Martin talked with Wells for seven hours on Friday, but has not publicly aired his side of the story. He has turned down interview requests, including one from Oprah Winfrey, pending completion of the investigation.
Incognito, who nicknamed his introspective, intellectual offensive line mate “Big Weirdo,” would be the oddball at Harvard-Westlake, where both the $32,500 tuition and standards for admission are daunting. Nearly a third of graduates go on to Ivy League colleges or Stanford, which was Martin’s choice in 2008.
The rigorous curriculum and high expectations led to a spike in mental health dropouts, which the school is addressing with a Workload Committee and a survey of stress levels. Opportunities abound for the student body, which is 78 percent white or Asian, 8 percent black and 8 percent Latino. There are trips to Rwanda, Spain, China or California ski slopes; visiting lecturers on ancient papyri or Shakespeare; internships at Loyola Law School; art tutoring at inner city schools; Drama Lab plays; high-tech science center; a marathon reading of Moby-Dick; 28 sports, including fencing and equestrian, and an award-winning newspaper, which featured a story headlined “Martin ’08 leaves NFL team, sparks national bullying debate” in its November issue.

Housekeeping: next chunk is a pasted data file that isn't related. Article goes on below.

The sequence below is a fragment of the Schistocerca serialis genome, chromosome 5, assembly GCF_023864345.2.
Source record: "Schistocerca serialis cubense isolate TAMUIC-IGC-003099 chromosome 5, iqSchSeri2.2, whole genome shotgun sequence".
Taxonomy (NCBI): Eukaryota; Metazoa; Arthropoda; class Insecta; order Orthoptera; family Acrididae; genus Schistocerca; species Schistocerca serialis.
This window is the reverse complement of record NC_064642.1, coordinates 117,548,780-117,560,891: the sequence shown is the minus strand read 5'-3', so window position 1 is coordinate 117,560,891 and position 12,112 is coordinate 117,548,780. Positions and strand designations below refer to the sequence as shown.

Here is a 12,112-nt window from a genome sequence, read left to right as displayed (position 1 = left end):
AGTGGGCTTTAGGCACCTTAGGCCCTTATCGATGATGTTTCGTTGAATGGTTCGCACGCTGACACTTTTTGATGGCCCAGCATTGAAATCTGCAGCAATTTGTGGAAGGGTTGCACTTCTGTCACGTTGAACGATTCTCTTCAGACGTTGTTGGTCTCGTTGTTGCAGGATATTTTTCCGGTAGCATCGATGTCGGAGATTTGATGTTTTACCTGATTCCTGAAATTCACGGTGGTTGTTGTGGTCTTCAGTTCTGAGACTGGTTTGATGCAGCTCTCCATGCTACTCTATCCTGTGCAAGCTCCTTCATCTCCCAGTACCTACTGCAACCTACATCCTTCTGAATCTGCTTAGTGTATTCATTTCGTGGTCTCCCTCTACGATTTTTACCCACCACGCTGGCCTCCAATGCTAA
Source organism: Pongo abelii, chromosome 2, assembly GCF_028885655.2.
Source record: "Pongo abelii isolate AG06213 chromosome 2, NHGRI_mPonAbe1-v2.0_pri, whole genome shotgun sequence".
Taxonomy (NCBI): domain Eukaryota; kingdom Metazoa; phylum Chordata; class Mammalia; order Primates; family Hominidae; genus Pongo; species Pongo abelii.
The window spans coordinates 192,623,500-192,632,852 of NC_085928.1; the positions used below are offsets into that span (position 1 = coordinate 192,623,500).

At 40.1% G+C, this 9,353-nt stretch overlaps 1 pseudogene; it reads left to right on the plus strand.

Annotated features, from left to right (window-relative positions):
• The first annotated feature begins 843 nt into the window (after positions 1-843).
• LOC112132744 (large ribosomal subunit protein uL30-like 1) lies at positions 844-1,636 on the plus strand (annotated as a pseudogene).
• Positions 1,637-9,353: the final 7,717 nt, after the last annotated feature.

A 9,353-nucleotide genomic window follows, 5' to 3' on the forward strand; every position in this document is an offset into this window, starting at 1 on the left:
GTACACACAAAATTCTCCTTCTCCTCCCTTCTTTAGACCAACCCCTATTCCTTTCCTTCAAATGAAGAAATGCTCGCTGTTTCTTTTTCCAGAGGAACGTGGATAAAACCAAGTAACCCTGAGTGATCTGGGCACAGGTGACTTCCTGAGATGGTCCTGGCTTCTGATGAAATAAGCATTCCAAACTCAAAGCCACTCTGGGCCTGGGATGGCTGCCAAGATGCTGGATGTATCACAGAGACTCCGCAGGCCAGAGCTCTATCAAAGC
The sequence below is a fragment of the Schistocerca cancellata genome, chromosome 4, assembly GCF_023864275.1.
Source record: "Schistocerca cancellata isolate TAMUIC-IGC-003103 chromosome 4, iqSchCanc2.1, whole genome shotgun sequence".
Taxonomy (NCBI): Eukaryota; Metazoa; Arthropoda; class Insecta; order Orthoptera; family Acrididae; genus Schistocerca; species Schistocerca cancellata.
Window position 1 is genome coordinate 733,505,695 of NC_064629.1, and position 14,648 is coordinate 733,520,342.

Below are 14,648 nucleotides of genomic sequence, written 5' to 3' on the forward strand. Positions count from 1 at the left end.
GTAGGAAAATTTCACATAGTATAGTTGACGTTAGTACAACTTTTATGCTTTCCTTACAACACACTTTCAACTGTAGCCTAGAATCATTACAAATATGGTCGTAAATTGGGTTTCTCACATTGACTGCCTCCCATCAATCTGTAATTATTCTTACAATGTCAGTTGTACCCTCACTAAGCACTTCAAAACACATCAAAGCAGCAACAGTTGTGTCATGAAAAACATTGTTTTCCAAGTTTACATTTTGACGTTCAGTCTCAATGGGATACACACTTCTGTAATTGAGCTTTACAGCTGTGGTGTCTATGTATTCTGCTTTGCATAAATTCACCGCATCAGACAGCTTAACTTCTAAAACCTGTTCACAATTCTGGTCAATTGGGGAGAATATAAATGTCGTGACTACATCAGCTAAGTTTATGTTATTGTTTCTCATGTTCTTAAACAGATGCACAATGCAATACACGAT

Tacked to bulletin boards are signs that read “Ethics: Obedience to the Unenforceable” or “From Caring Comes Courage” or an article entitled “Why Can’t We All Just Get Along? The Uncertain Biological Basis of Morality.” The school motto, Possunt Quia Posse Videntur, means “They can because they think they can.”
Among the alumni of Harvard-Westlake — separate boys’ and girls’ schools merged in 1991 – are actors Mark Harmon, Shirley Temple, Candice Bergen, Jon Lovitz, Maggie and Jake Gyllenhaal, astronaut Sally Ride, swimmer Dara Torres, basketball-playing twins Jason and Jarron Collins, philanthropist and film producer Steven Bing and Los Angeles mayor Eric Garcetti.